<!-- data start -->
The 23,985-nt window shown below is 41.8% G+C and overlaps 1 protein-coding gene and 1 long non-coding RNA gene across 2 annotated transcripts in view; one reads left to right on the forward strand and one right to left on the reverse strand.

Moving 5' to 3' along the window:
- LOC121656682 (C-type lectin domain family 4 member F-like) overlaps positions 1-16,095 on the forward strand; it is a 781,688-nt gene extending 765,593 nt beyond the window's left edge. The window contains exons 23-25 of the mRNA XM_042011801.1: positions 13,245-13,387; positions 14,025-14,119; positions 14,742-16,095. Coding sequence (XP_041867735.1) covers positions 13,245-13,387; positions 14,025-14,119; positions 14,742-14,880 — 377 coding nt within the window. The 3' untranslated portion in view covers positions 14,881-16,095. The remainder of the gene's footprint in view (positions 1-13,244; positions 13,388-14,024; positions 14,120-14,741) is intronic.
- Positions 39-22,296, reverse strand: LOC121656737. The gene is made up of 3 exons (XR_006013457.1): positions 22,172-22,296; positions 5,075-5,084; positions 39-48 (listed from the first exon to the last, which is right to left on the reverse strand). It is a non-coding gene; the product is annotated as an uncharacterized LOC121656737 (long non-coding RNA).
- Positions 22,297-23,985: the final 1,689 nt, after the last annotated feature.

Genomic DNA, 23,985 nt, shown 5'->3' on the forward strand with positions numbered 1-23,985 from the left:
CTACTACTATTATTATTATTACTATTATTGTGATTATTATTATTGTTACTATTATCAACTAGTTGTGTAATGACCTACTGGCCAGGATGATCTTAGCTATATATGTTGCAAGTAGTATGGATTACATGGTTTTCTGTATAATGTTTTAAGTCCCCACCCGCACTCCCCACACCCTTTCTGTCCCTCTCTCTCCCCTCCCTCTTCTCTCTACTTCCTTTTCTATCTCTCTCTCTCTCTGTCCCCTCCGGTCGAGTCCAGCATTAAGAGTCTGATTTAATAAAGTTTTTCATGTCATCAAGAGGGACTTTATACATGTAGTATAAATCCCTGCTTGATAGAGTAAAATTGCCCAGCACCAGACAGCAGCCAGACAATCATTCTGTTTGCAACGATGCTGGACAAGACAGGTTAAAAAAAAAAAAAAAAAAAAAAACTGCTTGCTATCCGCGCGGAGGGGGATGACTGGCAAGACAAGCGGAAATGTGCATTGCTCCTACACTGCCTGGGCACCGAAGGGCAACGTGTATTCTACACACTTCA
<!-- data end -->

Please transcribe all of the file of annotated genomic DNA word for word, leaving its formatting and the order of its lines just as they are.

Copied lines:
The 23,985-nt window shown below is 41.8% G+C and overlaps 1 protein-coding gene and 1 long non-coding RNA gene across 2 annotated transcripts in view; one reads left to right on the forward strand and one right to left on the reverse strand.

Moving 5' to 3' along the window:
- LOC121656682 (C-type lectin domain family 4 member F-like) overlaps positions 1-16,095 on the forward strand; it is a 781,688-nt gene extending 765,593 nt beyond the window's left edge. The window contains exons 23-25 of the mRNA XM_042011801.1: positions 13,245-13,387; positions 14,025-14,119; positions 14,742-16,095. Coding sequence (XP_041867735.1) covers positions 13,245-13,387; positions 14,025-14,119; positions 14,742-14,880 — 377 coding nt within the window. The 3' untranslated portion in view covers positions 14,881-16,095. The remainder of the gene's footprint in view (positions 1-13,244; positions 13,388-14,024; positions 14,120-14,741) is intronic.
- Positions 39-22,296, reverse strand: LOC121656737. The gene is made up of 3 exons (XR_006013457.1): positions 22,172-22,296; positions 5,075-5,084; positions 39-48 (listed from the first exon to the last, which is right to left on the reverse strand). It is a non-coding gene; the product is annotated as an uncharacterized LOC121656737 (long non-coding RNA).
- Positions 22,297-23,985: the final 1,689 nt, after the last annotated feature.

Genomic DNA, 23,985 nt, shown 5'->3' on the forward strand with positions numbered 1-23,985 from the left:
CTACTACTATTATTATTATTACTATTATTGTGATTATTATTATTGTTACTATTATCAACTAGTTGTGTAATGACCTACTGGCCAGGATGATCTTAGCTATATATGTTGCAAGTAGTATGGATTACATGGTTTTCTGTATAATGTTTTAAGTCCCCACCCGCACTCCCCACACCCTTTCTGTCCCTCTCTCTCCCCTCCCTCTTCTCTCTACTTCCTTTTCTATCTCTCTCTCTCTCTGTCCCCTCCGGTCGAGTCCAGCATTAAGAGTCTGATTTAATAAAGTTTTTCATGTCATCAAGAGGGACTTTATACATGTAGTATAAATCCCTGCTTGATAGAGTAAAATTGCCCAGCACCAGACAGCAGCCAGACAATCATTCTGTTTGCAACGATGCTGGACAAGACAGGTTAAAAAAAAAAAAAAAAAAAAAAACTGCTTGCTATCCGCGCGGAGGGGGATGACTGGCAAGACAAGCGGAAATGTGCATTGCTCCTACACTGCCTGGGCACCGAAGGGCAACGTGTATTCTACACACTTCA